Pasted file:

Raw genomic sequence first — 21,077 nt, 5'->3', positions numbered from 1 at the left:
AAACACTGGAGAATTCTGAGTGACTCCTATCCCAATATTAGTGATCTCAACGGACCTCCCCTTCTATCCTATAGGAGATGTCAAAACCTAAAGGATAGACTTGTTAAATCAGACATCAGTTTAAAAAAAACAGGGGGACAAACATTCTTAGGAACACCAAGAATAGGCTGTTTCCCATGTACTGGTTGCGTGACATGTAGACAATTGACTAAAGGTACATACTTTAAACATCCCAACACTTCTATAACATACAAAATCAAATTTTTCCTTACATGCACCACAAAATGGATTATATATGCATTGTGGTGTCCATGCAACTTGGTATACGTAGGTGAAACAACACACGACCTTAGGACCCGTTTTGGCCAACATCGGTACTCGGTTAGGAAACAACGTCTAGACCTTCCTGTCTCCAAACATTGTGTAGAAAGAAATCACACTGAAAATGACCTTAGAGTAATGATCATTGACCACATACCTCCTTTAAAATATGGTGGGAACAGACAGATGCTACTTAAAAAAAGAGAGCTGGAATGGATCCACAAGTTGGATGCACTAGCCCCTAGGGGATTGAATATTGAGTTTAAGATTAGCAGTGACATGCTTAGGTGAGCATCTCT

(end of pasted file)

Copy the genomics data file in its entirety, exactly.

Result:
Raw genomic sequence first — 21,077 nt, 5'->3', positions numbered from 1 at the left:
AAACACTGGAGAATTCTGAGTGACTCCTATCCCAATATTAGTGATCTCAACGGACCTCCCCTTCTATCCTATAGGAGATGTCAAAACCTAAAGGATAGACTTGTTAAATCAGACATCAGTTTAAAAAAAACAGGGGGACAAACATTCTTAGGAACACCAAGAATAGGCTGTTTCCCATGTACTGGTTGCGTGACATGTAGACAATTGACTAAAGGTACATACTTTAAACATCCCAACACTTCTATAACATACAAAATCAAATTTTTCCTTACATGCACCACAAAATGGATTATATATGCATTGTGGTGTCCATGCAACTTGGTATACGTAGGTGAAACAACACACGACCTTAGGACCCGTTTTGGCCAACATCGGTACTCGGTTAGGAAACAACGTCTAGACCTTCCTGTCTCCAAACATTGTGTAGAAAGAAATCACACTGAAAATGACCTTAGAGTAATGATCATTGACCACATACCTCCTTTAAAATATGGTGGGAACAGACAGATGCTACTTAAAAAAAGAGAGCTGGAATGGATCCACAAGTTGGATGCACTAGCCCCTAGGGGATTGAATATTGAGTTTAAGATTAGCAGTGACATGCTTAGGTGAGCATCTCT